for the general and/or particular conditions stipulated in the documents or superimposed thereon, nor do they assume any liability or
responsibility for the description, quantity, weight, quality, condition, packing, delivery, value or existence of the goods represented by any
documents, or for the good faith or acts and/or omissions, solvency, performance or standing of the consignor, the carriers, or the insurers
of the goods, or any other person whomsoever.
The independent nature of the letter of credit may be:
(a) independence in toto where the credit is independent from the justification aspect and is a separate obligation from the underlying
agreement like for instance a typical standby; or
(b) independence may be only as to the justification aspect like in a commercial letter of credit or repayment standby, which is identical
with the same obligations under the underlying agreement. In both cases the payment may be enjoined if in the light of the purpose of the
credit the payment of the credit would constitute fraudulent abuse of the credit.
-The fraud exception principle is an exception to the independence principle. The untruthfulness of a certificate accompanying a demand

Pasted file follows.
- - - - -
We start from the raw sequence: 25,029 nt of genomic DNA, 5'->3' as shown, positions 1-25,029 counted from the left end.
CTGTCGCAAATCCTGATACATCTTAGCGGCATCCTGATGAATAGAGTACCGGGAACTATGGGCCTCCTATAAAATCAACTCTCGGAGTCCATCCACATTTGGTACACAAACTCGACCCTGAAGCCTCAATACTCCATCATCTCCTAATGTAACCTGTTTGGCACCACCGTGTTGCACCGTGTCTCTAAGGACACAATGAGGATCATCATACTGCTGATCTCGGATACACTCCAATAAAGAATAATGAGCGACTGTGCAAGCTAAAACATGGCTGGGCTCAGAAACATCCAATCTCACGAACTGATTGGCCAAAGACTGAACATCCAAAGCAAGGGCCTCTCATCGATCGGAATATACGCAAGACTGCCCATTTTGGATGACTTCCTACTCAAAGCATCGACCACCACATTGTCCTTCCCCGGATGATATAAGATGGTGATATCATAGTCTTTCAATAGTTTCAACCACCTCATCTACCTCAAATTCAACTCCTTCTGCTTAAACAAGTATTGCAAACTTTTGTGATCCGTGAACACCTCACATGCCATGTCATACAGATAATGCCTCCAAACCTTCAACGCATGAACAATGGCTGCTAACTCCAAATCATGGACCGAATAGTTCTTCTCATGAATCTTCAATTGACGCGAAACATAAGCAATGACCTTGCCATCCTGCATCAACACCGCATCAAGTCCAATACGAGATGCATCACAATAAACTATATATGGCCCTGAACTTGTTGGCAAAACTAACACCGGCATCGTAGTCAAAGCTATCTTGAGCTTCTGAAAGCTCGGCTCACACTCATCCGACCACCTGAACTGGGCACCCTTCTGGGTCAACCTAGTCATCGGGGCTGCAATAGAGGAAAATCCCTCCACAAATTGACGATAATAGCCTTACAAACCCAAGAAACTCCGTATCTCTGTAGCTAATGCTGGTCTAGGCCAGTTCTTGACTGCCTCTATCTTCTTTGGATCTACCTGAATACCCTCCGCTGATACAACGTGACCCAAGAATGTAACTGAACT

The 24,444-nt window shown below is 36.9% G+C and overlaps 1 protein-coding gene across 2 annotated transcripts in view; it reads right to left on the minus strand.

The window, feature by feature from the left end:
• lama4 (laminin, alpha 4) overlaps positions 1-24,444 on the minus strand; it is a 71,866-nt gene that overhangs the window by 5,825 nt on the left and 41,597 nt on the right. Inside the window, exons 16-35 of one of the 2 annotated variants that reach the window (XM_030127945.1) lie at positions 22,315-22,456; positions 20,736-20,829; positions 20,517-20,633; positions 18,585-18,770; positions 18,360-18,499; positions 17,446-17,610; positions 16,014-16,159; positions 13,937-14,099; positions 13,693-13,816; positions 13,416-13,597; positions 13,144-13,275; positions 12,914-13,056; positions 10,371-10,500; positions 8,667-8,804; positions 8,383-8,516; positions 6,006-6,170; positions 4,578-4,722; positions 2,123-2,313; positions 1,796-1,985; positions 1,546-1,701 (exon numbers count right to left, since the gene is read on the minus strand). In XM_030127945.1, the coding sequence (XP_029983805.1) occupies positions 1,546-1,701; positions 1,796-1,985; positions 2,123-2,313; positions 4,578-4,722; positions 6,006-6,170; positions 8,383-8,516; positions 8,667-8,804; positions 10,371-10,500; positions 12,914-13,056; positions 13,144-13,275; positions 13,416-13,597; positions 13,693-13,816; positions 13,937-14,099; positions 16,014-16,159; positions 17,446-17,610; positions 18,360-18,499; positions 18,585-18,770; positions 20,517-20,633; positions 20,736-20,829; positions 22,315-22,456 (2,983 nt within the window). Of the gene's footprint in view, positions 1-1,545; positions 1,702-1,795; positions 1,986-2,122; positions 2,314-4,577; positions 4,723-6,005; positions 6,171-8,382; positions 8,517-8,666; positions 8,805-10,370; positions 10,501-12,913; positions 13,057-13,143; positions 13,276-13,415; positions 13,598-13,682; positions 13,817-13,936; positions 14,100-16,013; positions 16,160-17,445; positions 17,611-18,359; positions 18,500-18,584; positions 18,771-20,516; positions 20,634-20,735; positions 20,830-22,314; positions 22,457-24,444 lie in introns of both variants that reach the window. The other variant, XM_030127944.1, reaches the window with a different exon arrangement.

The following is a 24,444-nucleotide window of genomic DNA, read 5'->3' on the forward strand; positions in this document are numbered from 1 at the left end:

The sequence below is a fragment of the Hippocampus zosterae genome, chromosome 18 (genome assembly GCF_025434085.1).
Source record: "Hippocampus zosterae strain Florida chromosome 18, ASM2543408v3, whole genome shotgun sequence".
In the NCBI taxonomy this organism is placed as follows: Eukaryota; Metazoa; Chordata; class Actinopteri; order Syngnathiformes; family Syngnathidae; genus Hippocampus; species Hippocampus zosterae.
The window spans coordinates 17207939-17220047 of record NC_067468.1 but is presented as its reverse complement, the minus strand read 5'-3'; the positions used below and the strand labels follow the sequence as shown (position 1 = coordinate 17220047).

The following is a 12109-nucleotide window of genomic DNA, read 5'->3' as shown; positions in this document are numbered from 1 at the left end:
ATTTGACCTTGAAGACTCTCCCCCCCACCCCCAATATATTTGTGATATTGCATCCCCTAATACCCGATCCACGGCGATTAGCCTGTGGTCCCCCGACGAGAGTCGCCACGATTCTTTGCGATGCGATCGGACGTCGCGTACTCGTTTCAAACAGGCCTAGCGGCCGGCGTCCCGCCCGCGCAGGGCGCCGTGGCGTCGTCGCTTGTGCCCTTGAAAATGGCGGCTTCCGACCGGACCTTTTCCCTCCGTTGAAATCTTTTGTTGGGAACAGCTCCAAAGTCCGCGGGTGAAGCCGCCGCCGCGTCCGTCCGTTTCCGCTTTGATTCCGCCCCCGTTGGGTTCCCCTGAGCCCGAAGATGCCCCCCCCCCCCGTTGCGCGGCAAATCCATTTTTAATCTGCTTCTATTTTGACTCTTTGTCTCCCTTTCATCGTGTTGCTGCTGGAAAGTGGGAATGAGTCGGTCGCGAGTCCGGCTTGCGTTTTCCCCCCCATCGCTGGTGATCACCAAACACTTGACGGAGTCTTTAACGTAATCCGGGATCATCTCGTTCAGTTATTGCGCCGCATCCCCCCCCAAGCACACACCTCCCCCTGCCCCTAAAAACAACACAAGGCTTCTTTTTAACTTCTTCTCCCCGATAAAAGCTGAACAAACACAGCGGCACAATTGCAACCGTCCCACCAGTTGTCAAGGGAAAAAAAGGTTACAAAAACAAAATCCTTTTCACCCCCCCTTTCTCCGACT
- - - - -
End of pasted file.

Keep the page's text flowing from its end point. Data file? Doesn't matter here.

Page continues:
for payment under a standby letter of credit may qualify as fraud sufficient to support an injunction against payment. The remedy for
fraudulent abuse is an injunction. However, injunction should not be granted unless:
(a) there is a clear proof of fraud;
(b) the fraud constitutes fraudulent abuse of the independent purpose of the letter of credit and not only fraud in the main agreement; and
(3) irreparable injury might follow if injunction is not granted or the recovery of damages would be seriously damaged.
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-Where the applicant entered into a Turnkey contract whereby it undertook to construct, on a turnkey basis, a seventy (70) megawatt hydro
electric power station, the performance of which is secured by a standby letter of credit, the resort to arbitration by the applicant/ contractor
to arbitration to determine if the latter is guilty of delay does not preclude the beneficiary to draw on the letter of credit upon the issuance of
certificate of default because whether or not the issuance of certification of default amounted to fraud was not raised in the lower court and
the parties did not stipulate that all dispute regarding delay should first be settled through arbitration before the beneficiary would be
allowed to call upon the letter of credit. If drawing upon the letter of credit was wrongful due to the non-existent of the fact of default, the
right of the applicant to seek indemnification for damages it suffered would not normally be foreclosed pursuant to general principle of law.